Two exciting events…

This week I have been incredibly impressed by two events, that show me, that not only do we have passionate, caring people working collectively to improve the lives of others but we are also making real ground in the fight against MS.

John Studdy Award

The John Studdy Award is a flagship award of MS Australia, given each year to an individual or individuals to recognise outstanding and selfless provision of meritorious service to people with MS.

It is an award held in extremely high regard, so high in fact, that some years the award committee has not found a worthy candidate to award it to.

This year however we have found two truly deserving recipients of the John Studdy Award.

MS Australia Chair Rob Hubbard presenting the Langsfords with the John Studdy Award

MS Australia Chair Rob Hubbard presenting the Langsfords with the John Studdy Award

Yesterday MSA Board Chair Rob Hubbard had the pleasure of presenting Carol Langsford OAM and Roy Langsford OAM with the John Studdy Award for 2013. For those who do not know Carol and Roy, they epitomise what this award is all about. Having tragically lost their daughter Trish to MS in 2002, Roy and Carol, motivated by a desire to not see others experience what they went through, established the Trish MS Research Foundation – a grassroots charity with a single goal – to raise funds for research into better treatments and a cure for MS.

Since then Roy and Carol have dedicated their lives to this cause. They have hosted numerous gala balls that are simply amazing and through the money they have raised Carol and Roy have helped to foster innovative and practical research that is not only improving the lives of people within the MS community but is furthering our understanding of the disease and bringing us a step closer to a cure.

The MSA Team attending the most recent Trish MS Research Foundation Ball

The MSA Team attending the most recent Trish MS Research Foundation Ball

It is indeed truly remarkable that over the 13 years of the Trish Foundation, Roy and Carol have raised almost $3million for MS research. They have turned a personal tragedy into something that has made a difference to thousands and that doesn’t happen very often.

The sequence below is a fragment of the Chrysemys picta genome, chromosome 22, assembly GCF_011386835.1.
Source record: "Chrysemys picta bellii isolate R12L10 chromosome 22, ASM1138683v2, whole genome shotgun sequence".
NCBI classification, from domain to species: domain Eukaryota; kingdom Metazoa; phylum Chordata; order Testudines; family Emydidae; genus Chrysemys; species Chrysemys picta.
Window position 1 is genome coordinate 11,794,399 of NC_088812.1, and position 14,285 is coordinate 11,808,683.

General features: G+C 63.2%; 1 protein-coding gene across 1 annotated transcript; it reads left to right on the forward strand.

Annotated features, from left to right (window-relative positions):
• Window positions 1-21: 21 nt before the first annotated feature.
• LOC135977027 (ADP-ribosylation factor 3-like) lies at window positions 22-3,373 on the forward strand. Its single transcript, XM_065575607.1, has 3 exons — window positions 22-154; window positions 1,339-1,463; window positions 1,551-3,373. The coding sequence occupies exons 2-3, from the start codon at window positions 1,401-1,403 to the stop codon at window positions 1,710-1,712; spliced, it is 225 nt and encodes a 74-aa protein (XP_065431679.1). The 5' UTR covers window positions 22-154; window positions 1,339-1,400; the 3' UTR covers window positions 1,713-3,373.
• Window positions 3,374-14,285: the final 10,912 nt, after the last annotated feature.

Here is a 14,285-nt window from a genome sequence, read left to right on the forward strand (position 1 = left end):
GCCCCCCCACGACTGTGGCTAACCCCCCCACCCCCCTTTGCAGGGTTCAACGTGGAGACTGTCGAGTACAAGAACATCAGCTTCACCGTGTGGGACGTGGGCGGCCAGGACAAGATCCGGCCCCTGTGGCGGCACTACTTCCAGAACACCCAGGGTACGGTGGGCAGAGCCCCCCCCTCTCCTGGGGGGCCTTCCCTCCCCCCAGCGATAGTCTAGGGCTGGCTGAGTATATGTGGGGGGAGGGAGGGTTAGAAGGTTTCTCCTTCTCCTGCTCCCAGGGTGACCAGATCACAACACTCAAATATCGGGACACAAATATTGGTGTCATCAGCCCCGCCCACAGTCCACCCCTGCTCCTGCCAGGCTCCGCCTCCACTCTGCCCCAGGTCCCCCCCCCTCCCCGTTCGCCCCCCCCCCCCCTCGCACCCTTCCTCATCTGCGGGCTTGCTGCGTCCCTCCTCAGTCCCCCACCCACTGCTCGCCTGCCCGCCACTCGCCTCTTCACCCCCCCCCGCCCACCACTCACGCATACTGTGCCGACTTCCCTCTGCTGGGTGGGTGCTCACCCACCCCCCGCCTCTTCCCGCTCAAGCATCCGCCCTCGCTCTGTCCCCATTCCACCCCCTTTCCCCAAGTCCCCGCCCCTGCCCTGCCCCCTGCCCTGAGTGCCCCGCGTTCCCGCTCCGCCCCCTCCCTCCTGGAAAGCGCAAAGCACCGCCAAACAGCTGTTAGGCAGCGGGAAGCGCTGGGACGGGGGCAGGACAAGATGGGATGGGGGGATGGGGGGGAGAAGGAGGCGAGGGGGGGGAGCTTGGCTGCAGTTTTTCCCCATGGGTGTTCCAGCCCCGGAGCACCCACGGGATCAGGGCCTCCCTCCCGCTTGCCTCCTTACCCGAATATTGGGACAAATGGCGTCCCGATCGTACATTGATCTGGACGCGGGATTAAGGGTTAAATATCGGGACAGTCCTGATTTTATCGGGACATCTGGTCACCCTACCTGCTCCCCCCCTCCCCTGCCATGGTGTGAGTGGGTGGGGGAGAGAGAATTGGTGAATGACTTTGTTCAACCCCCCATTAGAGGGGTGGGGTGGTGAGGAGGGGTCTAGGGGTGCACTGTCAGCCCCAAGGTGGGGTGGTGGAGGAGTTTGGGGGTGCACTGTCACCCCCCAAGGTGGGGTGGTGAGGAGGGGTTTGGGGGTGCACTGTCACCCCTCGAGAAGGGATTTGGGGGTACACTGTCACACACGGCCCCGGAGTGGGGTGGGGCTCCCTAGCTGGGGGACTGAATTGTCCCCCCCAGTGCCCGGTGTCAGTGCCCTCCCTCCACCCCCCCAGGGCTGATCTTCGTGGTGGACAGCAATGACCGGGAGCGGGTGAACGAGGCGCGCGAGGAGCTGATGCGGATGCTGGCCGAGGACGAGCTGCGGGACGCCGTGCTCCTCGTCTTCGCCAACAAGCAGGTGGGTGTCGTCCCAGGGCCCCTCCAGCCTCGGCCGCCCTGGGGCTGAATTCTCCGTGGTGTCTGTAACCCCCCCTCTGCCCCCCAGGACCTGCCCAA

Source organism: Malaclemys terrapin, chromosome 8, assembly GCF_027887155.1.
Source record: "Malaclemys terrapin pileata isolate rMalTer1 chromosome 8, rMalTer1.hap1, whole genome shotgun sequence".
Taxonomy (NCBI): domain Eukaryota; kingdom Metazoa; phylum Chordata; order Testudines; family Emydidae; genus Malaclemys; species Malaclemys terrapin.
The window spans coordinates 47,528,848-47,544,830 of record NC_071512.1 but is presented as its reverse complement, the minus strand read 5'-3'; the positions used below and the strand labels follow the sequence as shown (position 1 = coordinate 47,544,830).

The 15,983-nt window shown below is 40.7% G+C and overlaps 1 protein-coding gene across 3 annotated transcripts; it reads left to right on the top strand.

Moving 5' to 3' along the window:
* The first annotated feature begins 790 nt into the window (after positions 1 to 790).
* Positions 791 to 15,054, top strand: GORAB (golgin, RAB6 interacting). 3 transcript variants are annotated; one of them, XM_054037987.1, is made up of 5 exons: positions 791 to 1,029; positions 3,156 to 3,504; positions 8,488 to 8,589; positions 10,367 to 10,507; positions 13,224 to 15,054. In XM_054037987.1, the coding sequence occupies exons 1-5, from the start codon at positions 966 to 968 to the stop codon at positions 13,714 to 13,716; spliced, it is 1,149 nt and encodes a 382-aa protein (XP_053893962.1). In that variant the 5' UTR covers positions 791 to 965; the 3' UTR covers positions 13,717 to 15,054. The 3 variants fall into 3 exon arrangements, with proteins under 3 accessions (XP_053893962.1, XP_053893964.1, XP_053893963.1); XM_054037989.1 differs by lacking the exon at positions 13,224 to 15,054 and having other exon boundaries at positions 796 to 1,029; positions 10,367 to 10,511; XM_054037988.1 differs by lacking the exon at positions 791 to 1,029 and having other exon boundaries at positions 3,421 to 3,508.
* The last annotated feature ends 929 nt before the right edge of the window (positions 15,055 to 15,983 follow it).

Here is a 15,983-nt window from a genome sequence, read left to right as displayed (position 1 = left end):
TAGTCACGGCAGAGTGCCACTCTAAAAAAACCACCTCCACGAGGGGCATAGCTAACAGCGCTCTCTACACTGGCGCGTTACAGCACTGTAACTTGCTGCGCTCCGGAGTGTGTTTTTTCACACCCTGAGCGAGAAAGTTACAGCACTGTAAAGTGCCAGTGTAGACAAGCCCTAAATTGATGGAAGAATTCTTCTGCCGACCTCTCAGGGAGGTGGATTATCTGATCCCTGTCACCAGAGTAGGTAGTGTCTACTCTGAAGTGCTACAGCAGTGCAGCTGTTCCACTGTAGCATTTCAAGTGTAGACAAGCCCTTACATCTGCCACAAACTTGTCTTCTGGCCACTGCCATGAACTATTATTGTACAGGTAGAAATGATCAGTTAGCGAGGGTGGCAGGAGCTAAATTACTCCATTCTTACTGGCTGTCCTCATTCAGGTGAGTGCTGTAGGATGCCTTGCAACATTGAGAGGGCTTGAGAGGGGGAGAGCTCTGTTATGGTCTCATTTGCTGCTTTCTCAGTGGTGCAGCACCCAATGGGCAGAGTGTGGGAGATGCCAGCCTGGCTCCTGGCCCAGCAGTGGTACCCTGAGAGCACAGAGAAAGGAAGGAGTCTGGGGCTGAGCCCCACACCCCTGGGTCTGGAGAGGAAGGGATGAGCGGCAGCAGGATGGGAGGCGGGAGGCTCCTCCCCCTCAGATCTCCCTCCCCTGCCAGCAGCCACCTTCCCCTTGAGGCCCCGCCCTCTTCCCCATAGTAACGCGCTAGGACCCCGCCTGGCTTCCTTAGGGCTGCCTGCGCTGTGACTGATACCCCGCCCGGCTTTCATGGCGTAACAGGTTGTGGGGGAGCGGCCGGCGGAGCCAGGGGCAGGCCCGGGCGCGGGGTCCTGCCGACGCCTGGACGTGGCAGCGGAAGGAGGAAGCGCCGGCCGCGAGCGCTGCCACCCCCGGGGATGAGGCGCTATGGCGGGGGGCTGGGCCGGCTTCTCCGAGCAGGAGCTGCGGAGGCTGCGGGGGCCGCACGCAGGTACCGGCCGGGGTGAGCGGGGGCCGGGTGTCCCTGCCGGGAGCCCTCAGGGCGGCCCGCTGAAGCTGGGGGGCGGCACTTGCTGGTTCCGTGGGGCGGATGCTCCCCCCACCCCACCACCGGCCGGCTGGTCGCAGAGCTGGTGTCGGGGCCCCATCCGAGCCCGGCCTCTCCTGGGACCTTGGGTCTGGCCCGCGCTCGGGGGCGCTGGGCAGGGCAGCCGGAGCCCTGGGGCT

We are lucky to have passionate and caring people like Carol and Roy in the Australian MS community and I am so pleased they have received some recognition for their tireless effort.

Progress….

Last week I had the privilege of attending MS Research Australia’s fabulous Progress in MS Research Conference – the largest gathering of MS Researchers in Australia. It was an opportunity to hear about cutting-edge work that is currently underway in Australia and around the world in fighting MS and boy was I impressed!

There’s no question that in recent years we have come ahead in leaps and bounds with MS research and that every day we are learning more about how the disease behaves, how we treat it and ultimately how we prevent it. However there has always been some noticeable gaps, one being Progressive MS – the most aggressive form of the disease of which there are currently no treatments available that help to combat the disease. Well having sat through last week’s conference I am pleased to say that there is movement in this space and indeed in many other fields of MS research.

We heard from leading international researchers exploring the relationship between Ultra Violet Radiation and MS, Australian researchers who are using Scorpion and Sea Anemone venom to try and find better targeted treatments as well as researchers who or on the cusp of exciting developments with stem-cell research. How varied and amazing is that!

To hear how researchers were using Scorpion venom in MS research was simply remarkable

To hear how researchers were using Scorpion venom in MS research was simply remarkable

The high standard of these research projects was just incredible.

Congratulations to my colleague MS Research Australia CEO Dr Matthew Miles and his entire team for staging a world-class conference that was a fitting showcase of MS research both here and abroad.

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